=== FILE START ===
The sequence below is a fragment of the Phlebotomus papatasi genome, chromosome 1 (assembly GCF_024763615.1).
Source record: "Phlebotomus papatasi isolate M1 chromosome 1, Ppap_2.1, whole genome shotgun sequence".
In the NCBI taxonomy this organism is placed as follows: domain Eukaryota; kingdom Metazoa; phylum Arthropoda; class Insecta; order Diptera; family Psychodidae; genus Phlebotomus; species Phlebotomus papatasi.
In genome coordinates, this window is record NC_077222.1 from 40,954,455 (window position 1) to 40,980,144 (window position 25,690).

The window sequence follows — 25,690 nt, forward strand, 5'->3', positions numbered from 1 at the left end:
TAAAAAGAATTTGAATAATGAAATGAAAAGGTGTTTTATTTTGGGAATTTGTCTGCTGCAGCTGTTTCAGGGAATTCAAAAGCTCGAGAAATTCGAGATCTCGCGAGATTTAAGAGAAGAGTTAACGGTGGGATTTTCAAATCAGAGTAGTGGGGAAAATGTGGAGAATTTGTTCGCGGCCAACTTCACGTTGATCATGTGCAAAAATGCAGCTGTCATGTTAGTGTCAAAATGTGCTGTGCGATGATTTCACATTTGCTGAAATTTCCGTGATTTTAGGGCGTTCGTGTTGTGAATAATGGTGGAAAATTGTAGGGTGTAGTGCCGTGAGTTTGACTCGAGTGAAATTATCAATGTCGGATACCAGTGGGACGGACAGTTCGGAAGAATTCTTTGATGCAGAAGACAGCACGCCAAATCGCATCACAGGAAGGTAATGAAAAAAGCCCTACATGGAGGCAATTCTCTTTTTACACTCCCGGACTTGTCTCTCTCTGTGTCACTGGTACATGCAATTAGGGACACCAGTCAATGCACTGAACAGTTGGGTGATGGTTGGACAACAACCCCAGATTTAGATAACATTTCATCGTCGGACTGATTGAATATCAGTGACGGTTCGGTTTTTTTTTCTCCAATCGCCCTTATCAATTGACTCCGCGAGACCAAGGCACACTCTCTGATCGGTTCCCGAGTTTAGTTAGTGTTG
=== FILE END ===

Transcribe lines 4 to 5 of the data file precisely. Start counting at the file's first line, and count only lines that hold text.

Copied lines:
In genome coordinates, this window is record NC_077222.1 from 40,954,455 (window position 1) to 40,980,144 (window position 25,690).

The window sequence follows — 25,690 nt, forward strand, 5'->3', positions numbered from 1 at the left end: